The Student News Site of Tarrant County College

The Collegian

The Student News Site of Tarrant County College

The Collegian

The Student News Site of Tarrant County College

The Collegian

New program equips for energy, aerospace jobs

By Miranda Workman/reporter
A new degree program in composites manufacturing — Advanced Material Technology — will begin next fall on NW Campus.

“Composites manufacturing is a combination of two or more materials that, when combined, exhibit properties superior to those of the individual materials,” said Jason Ramos, assistant professor of aerospace technology. “For example, take mud and add straw to it. That will make a brick, and a brick is stronger on its own than mud or straw is.
“We need composites manufacturing for aerospace, automotive, power generation, recreation and just because they represent superior strength for their weight and are more flexible.”

Ramos said the program stems from a $1.8 million grant to retrain traditional aerospace workers.

The idea behind the grant, he said, was to “take the aerospace workers and retrain them to build airplanes and airplane parts using up-to-date technology along with new materials and techniques.”

The grant was split in half, one half going to the TCC Opportunity Center and the other to the NW Campus aerospace area.

“TCC put together a local advisory group with members from Lockheed, Triumph and Bell Helicopter and queried them on what they need as far as technicians go, both on the repair side and the manufacturing side,” Ramos said. “They gave us some ideas, and we worked them in and also built those ideas around what we already had.”

The resulting curriculum, he said, is based on local industry needs and a global industry consensus.

“It’s a big deal for those people who know about the program, and others that don’t know about it really don’t care,” Ramos said.

“Composites isn’t really a sexy thing. We’re talking about fibers and some kind of glue.”

Ramos said the composites program leads to level-one certification with six classes offered — half directly related to composites and half to the industry itself.

NW Campus will administer the program and will offer three classes: Aircraft Composites, an introductory class; Plastics, a manufacturing class; and Advanced Composite Repair.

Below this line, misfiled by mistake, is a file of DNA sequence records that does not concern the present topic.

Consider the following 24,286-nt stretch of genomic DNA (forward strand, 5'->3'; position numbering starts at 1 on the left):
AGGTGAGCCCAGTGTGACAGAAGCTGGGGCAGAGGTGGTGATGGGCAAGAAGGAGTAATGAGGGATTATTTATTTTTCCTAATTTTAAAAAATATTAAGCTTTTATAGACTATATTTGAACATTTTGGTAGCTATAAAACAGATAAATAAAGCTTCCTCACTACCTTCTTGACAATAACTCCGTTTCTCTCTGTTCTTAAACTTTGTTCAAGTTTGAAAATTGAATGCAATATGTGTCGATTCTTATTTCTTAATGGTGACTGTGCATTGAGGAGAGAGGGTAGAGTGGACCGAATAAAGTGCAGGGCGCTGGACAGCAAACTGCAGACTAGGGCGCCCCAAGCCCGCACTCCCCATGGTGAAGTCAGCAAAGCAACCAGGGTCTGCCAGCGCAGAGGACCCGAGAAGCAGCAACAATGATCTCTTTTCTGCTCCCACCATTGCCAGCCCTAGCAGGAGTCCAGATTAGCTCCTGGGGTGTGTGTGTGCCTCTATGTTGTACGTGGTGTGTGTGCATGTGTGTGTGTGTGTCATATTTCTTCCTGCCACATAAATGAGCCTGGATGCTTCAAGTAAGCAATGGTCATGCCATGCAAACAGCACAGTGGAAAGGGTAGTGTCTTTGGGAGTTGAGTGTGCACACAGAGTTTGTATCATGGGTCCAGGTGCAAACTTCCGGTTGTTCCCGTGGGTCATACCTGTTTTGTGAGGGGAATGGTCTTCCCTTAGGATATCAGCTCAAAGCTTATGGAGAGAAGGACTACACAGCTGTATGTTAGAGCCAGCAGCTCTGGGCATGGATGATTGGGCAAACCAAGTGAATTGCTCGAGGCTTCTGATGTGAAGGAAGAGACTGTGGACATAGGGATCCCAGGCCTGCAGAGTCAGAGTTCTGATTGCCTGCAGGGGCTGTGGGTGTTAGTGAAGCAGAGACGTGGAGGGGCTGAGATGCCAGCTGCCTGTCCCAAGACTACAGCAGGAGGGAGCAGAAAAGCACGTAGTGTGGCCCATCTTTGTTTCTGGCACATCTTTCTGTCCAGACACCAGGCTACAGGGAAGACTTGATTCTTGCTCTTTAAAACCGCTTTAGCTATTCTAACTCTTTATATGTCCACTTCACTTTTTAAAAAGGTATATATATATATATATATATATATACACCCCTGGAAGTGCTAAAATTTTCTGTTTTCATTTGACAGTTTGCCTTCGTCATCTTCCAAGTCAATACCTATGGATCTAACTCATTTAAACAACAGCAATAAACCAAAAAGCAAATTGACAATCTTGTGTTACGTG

South Campus will offer the other classes: Industrial Safety, Manufacturing Materials, and Sketch and Blueprint Reading.

The new program is not to be confused with the non-credit composites course already offered through TCC’s continuing education division.
“There is a composites class run by Bell Helicopter that is offered through CE, but it is specific to their particular industry,” Ramos said.

“They’re running their future employees through the class — 1254 Aircraft Composites — and it is pretty much locked up solid with their people, not a general class that people can take.”

Ramos said the area has a number of composites manufacturing companies, and he believes a degree from this new program could give graduates a good chance at jobs.

“There is a shortage of repair technicians both in the aerospace and alternative energy fields,” Ramos said. “Generally speaking, 80 percent of manufacturers have a shortage of trained employees and a surplus of untrained employees.”

Level-one certification means students can go right into the industry after completing the program, Ramos said.

“What they’re doing right now, the companies, is having to hire their people, send them to school for two to three weeks,” he said.

“Therefore, they’re not getting immediate profit. The goal of TCC is to provide the initial training of basics so employees can take them in and train them on the specific needs of the company.”

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